Insomniacs Anonymous 9-9-19

Do you think it’s helpful or hurtful to the writing process to think about marketing while working on your manuscript?

The Labor of Writing Takes Various Forms

Naomi Hawkins-Rowe

Dear Writer Friends,

On the morning of August 5th, I got my three kids in the car and drove them to school. Summer had been fun and I loved our long, lazy days. But let me tell you, I was ready to get back to work. With the same measure of excitement as my six-year-old starting his first year at a new school, I was going to make the time I had to write massively productive; I wasn’t going to waste a single second. Not even a millisecond. Continue reading

Write by Midnight Pep Talk 8-26-19

With summer ending and kids going back to school, now is a good time to update your writing schedule for the fall.

Practical Prompt 8-19-19

Select a point during the writing process, whether at 10,000 words, a quarter or halfway through your manuscript. When you reach that mark re-evaluate your characters motivations goals, strengths and weakness. Chances are they have changed since you started the manuscript. Make notes on what you will need to do when you’re ready to go back and revise.

When to Stay the Course and When to Move On

Megan Norris Jones

We’ve all been there. That moment when a new story takes shape, and your mind is alive with all the possibilities of creation. It’s brilliant, so shiny and bright, and you just have to start writing it now. Because, honestly, that story you’ve been slogging through for a couple of years now is looking pretty tired. It’s probably not The One, so it’ll be best all around if you dig into the new story right away.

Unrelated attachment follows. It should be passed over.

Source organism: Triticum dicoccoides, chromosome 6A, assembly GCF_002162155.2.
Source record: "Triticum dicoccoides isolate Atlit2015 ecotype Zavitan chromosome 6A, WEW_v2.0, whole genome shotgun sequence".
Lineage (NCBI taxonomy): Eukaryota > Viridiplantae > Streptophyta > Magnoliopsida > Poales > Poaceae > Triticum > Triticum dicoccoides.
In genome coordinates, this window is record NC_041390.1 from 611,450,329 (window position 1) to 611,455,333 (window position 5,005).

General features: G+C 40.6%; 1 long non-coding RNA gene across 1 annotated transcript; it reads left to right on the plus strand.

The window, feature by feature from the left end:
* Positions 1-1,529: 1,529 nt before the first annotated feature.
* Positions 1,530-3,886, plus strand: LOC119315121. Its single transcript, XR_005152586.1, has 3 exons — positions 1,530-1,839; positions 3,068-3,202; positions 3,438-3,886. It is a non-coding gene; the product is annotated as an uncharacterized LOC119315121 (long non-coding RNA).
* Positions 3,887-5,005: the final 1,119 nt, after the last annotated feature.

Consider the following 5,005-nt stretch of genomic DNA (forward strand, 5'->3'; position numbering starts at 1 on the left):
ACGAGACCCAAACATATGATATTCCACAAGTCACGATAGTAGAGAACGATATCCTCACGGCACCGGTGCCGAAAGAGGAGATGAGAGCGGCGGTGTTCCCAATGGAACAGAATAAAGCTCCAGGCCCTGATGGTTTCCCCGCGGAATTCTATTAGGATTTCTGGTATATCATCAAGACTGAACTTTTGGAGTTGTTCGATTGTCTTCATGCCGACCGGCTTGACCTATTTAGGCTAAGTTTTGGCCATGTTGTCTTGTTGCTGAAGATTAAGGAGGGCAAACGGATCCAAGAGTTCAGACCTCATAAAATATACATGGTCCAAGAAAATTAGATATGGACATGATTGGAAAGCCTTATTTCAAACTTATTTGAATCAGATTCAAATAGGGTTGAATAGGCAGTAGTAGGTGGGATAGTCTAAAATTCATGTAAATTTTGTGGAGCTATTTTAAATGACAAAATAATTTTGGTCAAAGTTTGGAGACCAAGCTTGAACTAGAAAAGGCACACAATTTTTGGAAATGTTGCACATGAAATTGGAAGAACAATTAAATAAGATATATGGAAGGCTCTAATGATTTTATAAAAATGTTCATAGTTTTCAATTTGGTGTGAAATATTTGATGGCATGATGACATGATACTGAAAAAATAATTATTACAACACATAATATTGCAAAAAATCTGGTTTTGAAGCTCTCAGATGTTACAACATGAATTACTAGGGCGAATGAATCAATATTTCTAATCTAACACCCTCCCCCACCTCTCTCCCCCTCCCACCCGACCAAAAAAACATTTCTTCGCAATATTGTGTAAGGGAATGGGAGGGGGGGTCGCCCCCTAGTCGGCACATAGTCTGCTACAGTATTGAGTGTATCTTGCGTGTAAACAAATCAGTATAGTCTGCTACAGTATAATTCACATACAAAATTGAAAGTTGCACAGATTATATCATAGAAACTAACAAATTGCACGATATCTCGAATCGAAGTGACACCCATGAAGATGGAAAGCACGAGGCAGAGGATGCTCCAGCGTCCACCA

Maybe yes, maybe no. I’ve made both choices: abandon a manuscript that just doesn’t have what it takes or stay the course till it’s finished. An idea that hasn’t been written down yet will almost always look better in your imagination than the reality of clumsy words on the page that never quite tell the amazing story that lives in your head. Sometimes it’s best to cut your losses and move on to something more promising, but if you don’t learn to finish what you’ve started, you’ll never actually write a book. 

So how do you decide which to do? Here are some points of consideration that have helped me.

1. Is the underlying idea of your story strong enough to carry an entire book?

Sometimes I have an idea that seems really great, but when I sit down to write it, that great idea isn’t really strong enough to undergird an entire novel. The first manuscript I wrote was like that. I wrote a draft, polished it up a bit, and took it to my first writers’ conference. Once there, it was a terrible shock to discover that my little novel was terribly thin. The idea simply wasn’t interesting enough to keep anyone reading. If I were to ever have any hope of publishing it, the spit shine I’d given my first draft wouldn’t do. It required a complete overhaul, down to its premise. I could have kept the characters and story world I’d created, but that was about it. I discovered that I wasn’t so attached to those characters to make the work worthwhile. I let it go. Continue reading